Influence of Polyvinyl Alcohol, Steel, and Hybrid Fibers on Fresh and Rheological Properties of Self-Consolidating Concrete

Fiber-reinforced self-consolidating concrete (FRSCC) has a tremendous potential to be used in construction industry because it combines the advantages of both self-consolidating concrete (SCC) and fiber-reinforced concrete (FRC). Nineteen concrete mixtures are developed by incorporating different dosages (up to 0.5% volume, or 22 kg/m supra 3 of concrete) of polyvinyl alcohol (PVA) and metallic fibers, and their combinations. The influences of fiber types, size, dosages, and fiber combinations (used in hybrid mixes) on fresh (slump flow, L-box passing ability, V-funnel flow time, and segregation index—a measure of workability) and rheological (viscosity and yield stress at various time intervals ranging from 10 to 70 min) properties are critically analyzed on the basis of experimental results. The workability/rheological properties of concrete mixtures are found to depend on types, dosages, geometry of fiber, and in cases of hybrid mixtures, interaction and synergic properties between different fiber types also play a critical role. The maximum dosage of PVA is limited to 0.125% compared with 0.3% of metallic fibers in developed FRSCC mixtures because of PVA’s higher workability reduction/viscosity increase capability. In addition, relationships among fresh/workability and rheological properties are also established.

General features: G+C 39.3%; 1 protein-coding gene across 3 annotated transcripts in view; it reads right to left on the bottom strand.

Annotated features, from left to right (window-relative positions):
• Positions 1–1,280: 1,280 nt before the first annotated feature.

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  • Accession Number: 01454321
  • Record Type: Publication
  • Files: TRIS, ASCE
  • Created Date: Nov 19 2012 9:41AM